The Handoff: Your Week in Cardiology News – 12/16/16

The Handoff is a weekly roundup of cardiology news covering various developments in subspecialties, as well as pharmaceutical industry, association, and society news.

  • Do genetics have the final say on heart disease? Not necessarily, according to a new study published in the New England Journal of Medicine. Even high-risk patients can overcome a great deal of genetic factors with lifestyle changes.
  • In case you missed it, the Journal of the American College of Cardiology website has been redesigned. The JACC Journals collection promises a better user experience by providing content in a cleaner, clearer, and easier-to-read format.
  • Taxing drinks based on sugar content may be the most effective way to lower people’s sugar consumption, according to a report by the Urban Institute. Overall sugar consumption could be reduced by up to 25% using a “single-tier tax.”
  • According to a new analysis in the Journal of the American Medical Association, more than a quarter of medical school students experience depression or depressive symptoms. The analysis included 200 studies with more than 129,000 medical students in 47 countries, prompting the authors to declare the prevalence of depression a worldwide issue.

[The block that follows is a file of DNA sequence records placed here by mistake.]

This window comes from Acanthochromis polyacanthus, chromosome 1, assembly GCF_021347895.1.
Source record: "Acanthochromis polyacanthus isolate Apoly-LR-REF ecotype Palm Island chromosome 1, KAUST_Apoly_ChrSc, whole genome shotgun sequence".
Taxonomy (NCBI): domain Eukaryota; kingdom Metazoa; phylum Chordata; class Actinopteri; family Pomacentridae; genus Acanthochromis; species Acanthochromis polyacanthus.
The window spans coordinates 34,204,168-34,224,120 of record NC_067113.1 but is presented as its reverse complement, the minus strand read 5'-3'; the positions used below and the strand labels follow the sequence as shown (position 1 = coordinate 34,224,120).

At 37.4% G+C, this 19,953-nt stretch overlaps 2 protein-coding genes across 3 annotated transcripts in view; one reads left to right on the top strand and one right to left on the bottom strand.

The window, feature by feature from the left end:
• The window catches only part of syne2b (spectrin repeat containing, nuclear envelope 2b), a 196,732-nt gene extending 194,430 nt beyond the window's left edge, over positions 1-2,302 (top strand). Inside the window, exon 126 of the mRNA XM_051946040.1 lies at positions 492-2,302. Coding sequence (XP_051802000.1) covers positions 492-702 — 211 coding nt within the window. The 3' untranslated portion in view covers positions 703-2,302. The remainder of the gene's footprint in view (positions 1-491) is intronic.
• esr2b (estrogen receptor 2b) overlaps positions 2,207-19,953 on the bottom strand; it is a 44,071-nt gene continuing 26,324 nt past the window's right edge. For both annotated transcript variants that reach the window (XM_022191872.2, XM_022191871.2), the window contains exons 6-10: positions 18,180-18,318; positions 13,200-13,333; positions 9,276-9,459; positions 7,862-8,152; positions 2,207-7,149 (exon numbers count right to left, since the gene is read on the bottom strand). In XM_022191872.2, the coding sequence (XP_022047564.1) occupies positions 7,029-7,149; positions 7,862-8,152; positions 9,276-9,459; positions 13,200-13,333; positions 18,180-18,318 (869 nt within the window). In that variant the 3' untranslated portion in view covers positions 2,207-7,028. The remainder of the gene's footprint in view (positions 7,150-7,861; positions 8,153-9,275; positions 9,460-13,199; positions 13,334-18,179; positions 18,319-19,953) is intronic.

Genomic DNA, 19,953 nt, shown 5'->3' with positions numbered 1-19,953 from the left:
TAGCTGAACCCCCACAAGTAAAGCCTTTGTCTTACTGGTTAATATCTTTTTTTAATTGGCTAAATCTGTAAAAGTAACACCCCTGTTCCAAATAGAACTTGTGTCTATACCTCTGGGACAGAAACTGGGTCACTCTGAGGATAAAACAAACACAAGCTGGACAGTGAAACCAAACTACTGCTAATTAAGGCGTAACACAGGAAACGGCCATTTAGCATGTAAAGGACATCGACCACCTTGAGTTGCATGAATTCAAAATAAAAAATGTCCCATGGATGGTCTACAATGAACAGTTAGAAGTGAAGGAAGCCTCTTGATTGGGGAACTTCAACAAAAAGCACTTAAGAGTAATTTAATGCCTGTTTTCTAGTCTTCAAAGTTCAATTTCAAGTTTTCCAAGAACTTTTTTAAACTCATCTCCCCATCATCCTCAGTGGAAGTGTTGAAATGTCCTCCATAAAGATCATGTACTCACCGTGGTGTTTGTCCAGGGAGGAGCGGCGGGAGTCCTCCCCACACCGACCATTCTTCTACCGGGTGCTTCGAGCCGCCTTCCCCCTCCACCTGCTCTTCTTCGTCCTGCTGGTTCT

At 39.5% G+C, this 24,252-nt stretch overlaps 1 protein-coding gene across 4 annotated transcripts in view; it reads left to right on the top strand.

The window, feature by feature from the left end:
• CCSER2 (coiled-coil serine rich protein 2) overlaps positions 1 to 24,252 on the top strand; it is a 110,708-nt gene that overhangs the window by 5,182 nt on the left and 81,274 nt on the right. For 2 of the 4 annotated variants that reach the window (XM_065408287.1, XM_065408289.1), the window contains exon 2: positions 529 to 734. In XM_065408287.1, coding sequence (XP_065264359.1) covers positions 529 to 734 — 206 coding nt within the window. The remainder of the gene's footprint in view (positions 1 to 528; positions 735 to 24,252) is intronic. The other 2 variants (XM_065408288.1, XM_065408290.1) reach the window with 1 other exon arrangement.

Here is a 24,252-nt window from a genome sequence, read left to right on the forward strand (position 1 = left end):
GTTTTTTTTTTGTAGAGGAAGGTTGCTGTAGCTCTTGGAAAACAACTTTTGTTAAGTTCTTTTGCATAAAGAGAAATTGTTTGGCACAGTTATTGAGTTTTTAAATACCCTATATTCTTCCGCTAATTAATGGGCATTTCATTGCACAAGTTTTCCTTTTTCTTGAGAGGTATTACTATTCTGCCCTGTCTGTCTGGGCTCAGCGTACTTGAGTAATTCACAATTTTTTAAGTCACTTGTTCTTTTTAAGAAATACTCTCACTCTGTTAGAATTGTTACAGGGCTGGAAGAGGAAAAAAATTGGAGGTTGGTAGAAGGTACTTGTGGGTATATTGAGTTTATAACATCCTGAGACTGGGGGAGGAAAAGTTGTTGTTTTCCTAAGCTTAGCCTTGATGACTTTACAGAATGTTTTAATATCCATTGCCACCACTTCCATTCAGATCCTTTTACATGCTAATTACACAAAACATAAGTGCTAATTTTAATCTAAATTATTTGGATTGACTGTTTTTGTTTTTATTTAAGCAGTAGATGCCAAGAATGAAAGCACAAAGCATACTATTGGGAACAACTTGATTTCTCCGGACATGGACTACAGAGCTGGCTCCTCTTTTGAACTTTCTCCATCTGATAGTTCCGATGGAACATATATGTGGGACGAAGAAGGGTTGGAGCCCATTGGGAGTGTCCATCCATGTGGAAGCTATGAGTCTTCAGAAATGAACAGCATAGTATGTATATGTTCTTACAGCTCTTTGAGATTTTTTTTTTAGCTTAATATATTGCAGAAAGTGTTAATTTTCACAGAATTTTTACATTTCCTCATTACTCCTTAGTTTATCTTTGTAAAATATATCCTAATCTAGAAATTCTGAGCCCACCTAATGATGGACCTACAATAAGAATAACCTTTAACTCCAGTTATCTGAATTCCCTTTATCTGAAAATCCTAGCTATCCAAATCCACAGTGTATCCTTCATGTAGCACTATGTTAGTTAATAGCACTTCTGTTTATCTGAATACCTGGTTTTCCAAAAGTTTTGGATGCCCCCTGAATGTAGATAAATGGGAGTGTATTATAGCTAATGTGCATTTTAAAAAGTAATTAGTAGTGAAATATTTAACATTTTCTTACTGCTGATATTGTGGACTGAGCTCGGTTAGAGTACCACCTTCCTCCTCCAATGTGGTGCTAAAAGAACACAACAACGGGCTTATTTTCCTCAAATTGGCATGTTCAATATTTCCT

• The NIH will award research grants to support the Molecular Transducers of Physical Activity in Humans Program, which includes the development of a map detailing the molecular changes that occur in our bodies in response to physical activity. Awardees will analyze samples from individuals of different races, ethnic groups, sex, ages, and fitness levels.
  • Xcertia, a collaborative effort by the AHA, AMA, DHX Group, and Healthcare Information Management Systems Society, will develop guidelines for mobile health apps. The membership and governing body will be open not only to clinicians and academics, but also consumers and developers.
  • It may sound silly, but Silly Putty can function as a sensitive pressure detector to measure pulse and blood pressure. Researchers in Ireland are experimenting with a composite material made from the popular kids’ toy and graphene. They think it could eventually be used to make various medical devices.
  • The New England Journal of Medicine will host “The Future of Care Delivery: Relentless Redesign,” a free live web event on January 19, 2017. Several health care delivery experts will discuss barriers to improving care redesign, best technology practices, and healthcare data integration. Register here.